Clearly it is possible to jump too quickly from OT to NT. For example, the promises made to Israel were first made to Israel; when they apply also to us, it is often only in a varied form, as fulfilled in Christ (“The meek shall inherit the earth,” for example). I think we should be very careful to never hastily draw 100% equivalence between ancient Israel and the Church. Israel is a type of the Church, and types contain differences as well as similarities; they do not match in every detail, and sometimes, in fact, they are mirror opposites in some respects. We need to first read the OT, including the Psalms, in their original historical and covenantal contexts.
At the end of the day, however, when I ask myself what a psalm like Psalm 122 means, I need to ask: Why, in the first place, did God instruct Israel to build the tabernacle? Why did he choose Jerusalem? What did these mean at the deepest level from the very beginning? Where they not intended from the start to prepare the way for Christ, to provide images and patterns that would never be fully realized until Christ appeared? So, reading the Bible “backward,” starting with Christ, we can see what things truly meant all along at the deepest level. Thus we sometimes see things in the OT that the original earthly authors either never grasped at all or only partially, as prophets (1 Pet. 1:10-12; 1Cor. 13:9-10). What we see is not at odds with what they saw, for sure, and our new insight does not mean that their understandings were wrong. Rather, it is like they were painting by candlelight and we can now view the same Scriptures in the full light of the Sun.
The foundation for this approach to reading the OT, I believe, is Jesus himself. He read the OT in ways that none of his own contemporaries imagined. (Seeing himself as the Son of Man from Daniel 7 is just one example of a new interpretive move.) The apostles, trained by Christ and guided by the Spirit, continued this new hermeneutical approach. Many psalms were among the texts that they reread in convincing ways that astounded their Jewish hearers.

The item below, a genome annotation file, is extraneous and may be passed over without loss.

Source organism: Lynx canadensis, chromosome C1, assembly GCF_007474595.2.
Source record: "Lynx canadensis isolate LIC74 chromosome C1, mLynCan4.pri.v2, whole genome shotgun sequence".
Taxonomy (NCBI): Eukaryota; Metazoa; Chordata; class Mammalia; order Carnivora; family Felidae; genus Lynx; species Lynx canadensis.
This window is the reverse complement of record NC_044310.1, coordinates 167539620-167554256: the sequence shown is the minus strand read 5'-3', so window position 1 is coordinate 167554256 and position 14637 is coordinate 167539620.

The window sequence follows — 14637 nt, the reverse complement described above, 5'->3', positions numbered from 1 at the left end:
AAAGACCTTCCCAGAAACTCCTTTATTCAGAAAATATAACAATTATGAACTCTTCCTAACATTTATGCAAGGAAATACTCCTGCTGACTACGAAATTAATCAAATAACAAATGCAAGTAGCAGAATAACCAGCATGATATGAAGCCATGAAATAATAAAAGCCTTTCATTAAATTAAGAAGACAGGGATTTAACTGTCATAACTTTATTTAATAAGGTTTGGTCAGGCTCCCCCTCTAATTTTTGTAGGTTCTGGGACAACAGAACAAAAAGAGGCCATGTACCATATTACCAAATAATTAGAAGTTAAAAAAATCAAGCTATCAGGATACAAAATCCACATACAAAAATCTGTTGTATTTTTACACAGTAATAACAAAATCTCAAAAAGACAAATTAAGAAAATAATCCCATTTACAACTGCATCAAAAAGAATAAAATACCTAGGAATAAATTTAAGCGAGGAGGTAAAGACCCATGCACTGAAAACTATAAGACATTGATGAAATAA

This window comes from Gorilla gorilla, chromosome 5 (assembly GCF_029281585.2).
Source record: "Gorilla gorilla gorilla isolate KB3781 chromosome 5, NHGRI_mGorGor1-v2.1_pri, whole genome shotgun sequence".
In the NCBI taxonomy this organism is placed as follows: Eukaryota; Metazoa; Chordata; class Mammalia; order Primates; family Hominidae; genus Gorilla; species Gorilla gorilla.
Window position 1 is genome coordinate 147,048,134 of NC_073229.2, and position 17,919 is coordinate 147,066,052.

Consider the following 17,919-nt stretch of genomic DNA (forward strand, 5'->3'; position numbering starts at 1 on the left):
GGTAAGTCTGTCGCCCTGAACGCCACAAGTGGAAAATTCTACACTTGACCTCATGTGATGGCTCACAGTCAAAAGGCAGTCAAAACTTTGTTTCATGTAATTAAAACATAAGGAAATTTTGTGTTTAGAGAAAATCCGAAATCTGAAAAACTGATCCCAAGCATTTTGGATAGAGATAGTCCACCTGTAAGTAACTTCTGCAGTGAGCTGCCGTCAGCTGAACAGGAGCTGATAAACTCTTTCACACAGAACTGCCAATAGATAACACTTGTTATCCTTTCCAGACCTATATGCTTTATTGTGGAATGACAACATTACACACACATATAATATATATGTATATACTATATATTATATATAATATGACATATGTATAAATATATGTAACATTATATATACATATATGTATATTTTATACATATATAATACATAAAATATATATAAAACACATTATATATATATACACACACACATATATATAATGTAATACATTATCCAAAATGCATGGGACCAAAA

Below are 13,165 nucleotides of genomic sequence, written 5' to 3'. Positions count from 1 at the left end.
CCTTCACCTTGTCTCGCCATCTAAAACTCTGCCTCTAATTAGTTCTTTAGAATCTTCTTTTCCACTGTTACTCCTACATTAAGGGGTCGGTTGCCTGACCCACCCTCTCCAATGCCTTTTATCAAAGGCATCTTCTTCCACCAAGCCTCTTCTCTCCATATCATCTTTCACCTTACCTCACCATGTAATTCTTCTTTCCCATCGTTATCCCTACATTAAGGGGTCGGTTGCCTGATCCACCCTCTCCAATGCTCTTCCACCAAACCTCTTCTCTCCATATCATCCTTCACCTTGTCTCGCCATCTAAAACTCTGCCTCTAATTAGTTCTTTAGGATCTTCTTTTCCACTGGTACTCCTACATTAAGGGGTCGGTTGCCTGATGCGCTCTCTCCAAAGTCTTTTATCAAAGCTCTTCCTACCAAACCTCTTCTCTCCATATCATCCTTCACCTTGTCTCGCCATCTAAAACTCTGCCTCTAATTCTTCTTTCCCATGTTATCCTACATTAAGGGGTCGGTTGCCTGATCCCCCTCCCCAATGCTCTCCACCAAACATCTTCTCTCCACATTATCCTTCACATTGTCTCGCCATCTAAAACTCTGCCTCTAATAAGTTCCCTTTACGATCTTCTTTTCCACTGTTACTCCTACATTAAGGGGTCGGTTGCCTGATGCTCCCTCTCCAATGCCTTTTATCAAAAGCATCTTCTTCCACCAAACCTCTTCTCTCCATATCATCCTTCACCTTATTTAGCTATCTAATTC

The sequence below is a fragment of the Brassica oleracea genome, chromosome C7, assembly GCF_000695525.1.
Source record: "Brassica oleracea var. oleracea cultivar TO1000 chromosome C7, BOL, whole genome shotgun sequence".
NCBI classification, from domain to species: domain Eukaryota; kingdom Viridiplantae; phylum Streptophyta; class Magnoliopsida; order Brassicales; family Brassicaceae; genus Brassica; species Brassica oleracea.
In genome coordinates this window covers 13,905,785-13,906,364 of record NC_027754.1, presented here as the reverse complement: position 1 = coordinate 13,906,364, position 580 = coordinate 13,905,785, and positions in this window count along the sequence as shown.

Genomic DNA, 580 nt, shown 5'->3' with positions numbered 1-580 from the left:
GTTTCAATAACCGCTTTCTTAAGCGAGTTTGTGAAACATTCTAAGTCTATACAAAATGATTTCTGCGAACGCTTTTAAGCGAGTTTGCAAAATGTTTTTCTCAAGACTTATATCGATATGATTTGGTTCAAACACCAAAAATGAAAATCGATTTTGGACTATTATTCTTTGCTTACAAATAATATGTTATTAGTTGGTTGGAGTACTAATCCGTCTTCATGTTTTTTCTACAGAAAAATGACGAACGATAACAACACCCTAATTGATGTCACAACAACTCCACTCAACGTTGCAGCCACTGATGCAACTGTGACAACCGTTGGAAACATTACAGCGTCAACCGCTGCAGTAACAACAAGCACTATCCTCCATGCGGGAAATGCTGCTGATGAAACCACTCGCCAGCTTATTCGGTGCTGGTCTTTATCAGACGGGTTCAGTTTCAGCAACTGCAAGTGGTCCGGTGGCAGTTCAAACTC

It would be fun to dig into multiple examples from the NT of reading the OT (including psalms) in just the kind of way I’ve suggested. But I’ll end by mentioning two books that have helped me start to see these realities: According to the Scriptures, by C.H. Dodd (currently out of print), and Jesus and the Old Testament, by R.T. France. Both are technical, but both are extremely helpful and oft-cited books that are guaranteed to help you read Scripture with sharper vision.
Finally, let me repeat that I am still learning. I feel like I’m wading on the edge of the ocean! May God help us learn together, to the glory of Christ, the one to whom the Scriptures point.
When I was a teenager, on many a weekend we youth from our small church drove for 3-1/2 hours to spend time “down south” with church friends. Then on Sunday afternoon or evening, after a fine (or angst-laden) time in the Kitchener-Waterloo region with friends who sported last names like Bauman, Biehn, Martin, Frey, Horst, Martin, Koch, Weber, Martin, and Zehr, we would reluctantly hit the road north for Parry Sound and home. Usually our homeward journey took us through the little town of Arthur. There we would fill up with cheap(er) southern gas.